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Hurrle v. Snake River Restaurants, LLC

United States District Court, D. Idaho

August 29, 2017



          B. Lynn Winmill, Chief Judge United States District Court


         The Court has before it six motions: (1) Taco Bell's motion for summary judgment and 4 motions to strike affidavits, and (2) Plaintiff Adams' motion to amend her complaint to add a claim of punitive damages. The Court heard oral argument on the motions on August 2, 2017, and took them under advisement. For the reasons explained below, the Court will dismiss the federal claims and exercise its discretionary authority to dismiss the state claims without prejudice to their being filed in state court.[1]


         Plaintiff Adams began working at the Taco Bell located on Hitt Road in Idaho Falls in 2012. In 2013, when Adams was 17 years old, her shift supervisor was Daniel Southwick. Adams alleges that beginning in July of 2013, Southwick subjected her to sexual harassment, including requests for oral sex, inappropriate touching, and lewd comments.

         Adams did not report the harassment as it was occurring, and it was not until another employee reported it in July of 2014, that Taco Bell was notified that it had occurred. Taco Bell immediately began an investigation conducted by its Director of Operations Bill Mandler. Within four days of starting the investigation, Taco Bell fired Southwick and turned the evidence over to the police. Shortly thereafter, criminal charges were filed against Southwick, and he committed suicide in September of 2014. A month later, in October of 2014, Adams left Taco Bell.

         In this lawsuit, Adams has alleged claims against Taco Bell under Title VII for discrimination and retaliation. She also alleges state law claims for negligent supervision and negligent infliction of emotional distress. Taco Bell responded by filing a motion for summary judgment seeking dismissal of all claims, and a motion to strike four affidavits filed by Adams.


         Title VII Claims - 90 day Rule

          Before filing this lawsuit, Adams filed a claim with the Idaho Human Rights Commission (IHRC). The IHRC denied her claim on February 26, 2016. See IHRC Decision (Dkt. No. 34-5). At the conclusion of that decision, in a section entitled “Notice of Right to Sue, ” the IHRC notified Adams that “[a] private action under the Human Rights Act must be filed in court within 90 days of the date of issuance of this notice of administrative dismissal. Failure to comply with this timeline may cause Complainant to lose the right to go to court.” See IHRC Decision (Dkt. No. 34-5).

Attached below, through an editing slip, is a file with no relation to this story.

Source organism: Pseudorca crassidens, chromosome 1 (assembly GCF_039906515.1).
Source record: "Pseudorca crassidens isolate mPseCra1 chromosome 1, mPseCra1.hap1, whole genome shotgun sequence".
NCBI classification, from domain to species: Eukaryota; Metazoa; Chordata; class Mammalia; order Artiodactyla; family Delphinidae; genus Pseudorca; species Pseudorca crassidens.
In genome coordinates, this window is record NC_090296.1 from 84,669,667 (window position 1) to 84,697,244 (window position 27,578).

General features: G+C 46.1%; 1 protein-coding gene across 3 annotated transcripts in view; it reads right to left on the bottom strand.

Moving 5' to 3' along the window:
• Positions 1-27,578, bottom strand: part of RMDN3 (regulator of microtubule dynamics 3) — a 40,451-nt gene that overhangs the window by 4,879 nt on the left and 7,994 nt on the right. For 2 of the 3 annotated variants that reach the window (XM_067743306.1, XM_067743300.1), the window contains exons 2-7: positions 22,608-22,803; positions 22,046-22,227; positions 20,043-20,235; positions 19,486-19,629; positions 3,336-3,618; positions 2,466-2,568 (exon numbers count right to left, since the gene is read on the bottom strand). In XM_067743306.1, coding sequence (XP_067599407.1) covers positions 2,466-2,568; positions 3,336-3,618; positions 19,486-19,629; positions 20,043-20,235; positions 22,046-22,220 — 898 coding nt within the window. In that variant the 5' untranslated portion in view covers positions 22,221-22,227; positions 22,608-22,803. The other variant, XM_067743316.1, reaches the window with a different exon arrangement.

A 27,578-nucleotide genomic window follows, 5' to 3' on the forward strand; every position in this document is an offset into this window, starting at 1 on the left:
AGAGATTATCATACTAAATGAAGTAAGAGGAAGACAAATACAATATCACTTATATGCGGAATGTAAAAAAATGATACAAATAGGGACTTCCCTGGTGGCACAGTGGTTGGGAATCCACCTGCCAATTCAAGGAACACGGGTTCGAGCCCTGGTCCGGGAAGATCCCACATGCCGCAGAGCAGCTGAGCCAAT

Adams filed her complaint in this action on June 2, 2016, which is 96 days after the IHRC issued its decision. Adams has not alleged any claims under Idaho's Human Rights Act, but she did allege claims under its federal counterpart, Title VII. While a plaintiff must typically obtain a right-to-sue letter from the Equal Employment Opportunity Commission (EEOC) before bringing a Title VII claim in federal court, a plaintiff may rely on a right-to-sue letter from a state counterpart like the IHRC. Stiefel v. Bechtel Corp., 624 F.3d 1240, 1244-45 (9th Cir. 2010). Whether suing on the basis of a right-to-sue letter from the EEOC or a state counterpart, the plaintiff must file suit within 90 days from receipt of the right-to-sue letter. Id. see also Clink v. Oregon Health & Science University, 9 F.Supp.3d 1162. 1164-65 (D. Ore. 2014).

         In this case Adams waited 96 days from the date of the issuance of the right-to-sue letter to file this action. In response to Taco Bell's argument that her filing was untimely under the 90-day rule, Adams did not argue in her briefing or at oral argument that her filing was timely given the date she received the IHRC decision. She also did not present any explanation for the late filing. The Court will therefore dismiss the Title VII claims based on discrimination and retaliation.

         State Law Claims

         As a result of the ruling above, only state law claims remain in this case. Under 28 U.S.C. § 1367(c)(3), a district court may decline to exercise supplemental jurisdiction over a state law claim if “the district court has dismissed all claims over which it has original jurisdiction.” 28 U.S.C. § 1367(c)(3); see also Acri v. Varian Assocs., Inc., 114 F.3d 999, 1000 (9th Cir.1997) (“[A] federal district court with power to hear state law claims has discretion to keep, or decline to keep, them under the conditions set out in § 1367(c).”). Factors for a court to consider in deciding whether to ...

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